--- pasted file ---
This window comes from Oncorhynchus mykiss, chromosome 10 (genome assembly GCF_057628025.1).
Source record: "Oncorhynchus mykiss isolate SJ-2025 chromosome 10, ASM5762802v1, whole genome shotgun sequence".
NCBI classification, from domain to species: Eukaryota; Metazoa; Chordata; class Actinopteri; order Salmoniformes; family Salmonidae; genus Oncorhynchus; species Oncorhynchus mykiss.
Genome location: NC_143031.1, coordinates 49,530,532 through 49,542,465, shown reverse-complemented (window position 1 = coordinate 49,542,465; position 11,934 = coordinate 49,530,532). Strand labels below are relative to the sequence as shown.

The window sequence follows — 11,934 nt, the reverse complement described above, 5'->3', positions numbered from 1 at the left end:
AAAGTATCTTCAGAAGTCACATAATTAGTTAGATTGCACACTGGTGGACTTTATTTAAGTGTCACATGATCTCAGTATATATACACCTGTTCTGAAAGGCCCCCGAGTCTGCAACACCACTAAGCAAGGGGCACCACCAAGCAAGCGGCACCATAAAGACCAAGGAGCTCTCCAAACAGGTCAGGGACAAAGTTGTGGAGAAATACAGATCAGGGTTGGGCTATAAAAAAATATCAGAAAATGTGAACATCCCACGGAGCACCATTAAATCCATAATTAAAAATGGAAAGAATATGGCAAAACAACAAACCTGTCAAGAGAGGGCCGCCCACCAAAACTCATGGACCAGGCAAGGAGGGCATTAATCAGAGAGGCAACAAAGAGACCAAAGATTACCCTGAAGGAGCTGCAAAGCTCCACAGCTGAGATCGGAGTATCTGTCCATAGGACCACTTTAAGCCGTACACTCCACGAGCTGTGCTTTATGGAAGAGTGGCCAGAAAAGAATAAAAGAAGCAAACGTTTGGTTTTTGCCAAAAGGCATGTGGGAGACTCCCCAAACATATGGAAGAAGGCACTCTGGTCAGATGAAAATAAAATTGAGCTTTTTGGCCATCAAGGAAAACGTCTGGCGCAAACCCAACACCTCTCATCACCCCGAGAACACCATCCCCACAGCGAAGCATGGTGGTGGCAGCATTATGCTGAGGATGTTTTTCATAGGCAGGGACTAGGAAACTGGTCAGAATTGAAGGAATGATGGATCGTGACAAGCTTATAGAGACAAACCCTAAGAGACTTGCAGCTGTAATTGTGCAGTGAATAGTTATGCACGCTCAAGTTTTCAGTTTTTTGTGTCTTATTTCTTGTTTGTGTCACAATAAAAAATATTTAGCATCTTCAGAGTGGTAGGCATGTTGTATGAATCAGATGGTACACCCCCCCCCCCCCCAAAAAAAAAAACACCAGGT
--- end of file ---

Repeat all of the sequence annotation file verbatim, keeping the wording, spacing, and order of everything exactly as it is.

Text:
This window comes from Oncorhynchus mykiss, chromosome 10 (genome assembly GCF_057628025.1).
Source record: "Oncorhynchus mykiss isolate SJ-2025 chromosome 10, ASM5762802v1, whole genome shotgun sequence".
NCBI classification, from domain to species: Eukaryota; Metazoa; Chordata; class Actinopteri; order Salmoniformes; family Salmonidae; genus Oncorhynchus; species Oncorhynchus mykiss.
Genome location: NC_143031.1, coordinates 49,530,532 through 49,542,465, shown reverse-complemented (window position 1 = coordinate 49,542,465; position 11,934 = coordinate 49,530,532). Strand labels below are relative to the sequence as shown.

The window sequence follows — 11,934 nt, the reverse complement described above, 5'->3', positions numbered from 1 at the left end:
AAAGTATCTTCAGAAGTCACATAATTAGTTAGATTGCACACTGGTGGACTTTATTTAAGTGTCACATGATCTCAGTATATATACACCTGTTCTGAAAGGCCCCCGAGTCTGCAACACCACTAAGCAAGGGGCACCACCAAGCAAGCGGCACCATAAAGACCAAGGAGCTCTCCAAACAGGTCAGGGACAAAGTTGTGGAGAAATACAGATCAGGGTTGGGCTATAAAAAAATATCAGAAAATGTGAACATCCCACGGAGCACCATTAAATCCATAATTAAAAATGGAAAGAATATGGCAAAACAACAAACCTGTCAAGAGAGGGCCGCCCACCAAAACTCATGGACCAGGCAAGGAGGGCATTAATCAGAGAGGCAACAAAGAGACCAAAGATTACCCTGAAGGAGCTGCAAAGCTCCACAGCTGAGATCGGAGTATCTGTCCATAGGACCACTTTAAGCCGTACACTCCACGAGCTGTGCTTTATGGAAGAGTGGCCAGAAAAGAATAAAAGAAGCAAACGTTTGGTTTTTGCCAAAAGGCATGTGGGAGACTCCCCAAACATATGGAAGAAGGCACTCTGGTCAGATGAAAATAAAATTGAGCTTTTTGGCCATCAAGGAAAACGTCTGGCGCAAACCCAACACCTCTCATCACCCCGAGAACACCATCCCCACAGCGAAGCATGGTGGTGGCAGCATTATGCTGAGGATGTTTTTCATAGGCAGGGACTAGGAAACTGGTCAGAATTGAAGGAATGATGGATCGTGACAAGCTTATAGAGACAAACCCTAAGAGACTTGCAGCTGTAATTGTGCAGTGAATAGTTATGCACGCTCAAGTTTTCAGTTTTTTGTGTCTTATTTCTTGTTTGTGTCACAATAAAAAATATTTAGCATCTTCAGAGTGGTAGGCATGTTGTATGAATCAGATGGTACACCCCCCCCCCCCCCAAAAAAAAAAACACCAGGT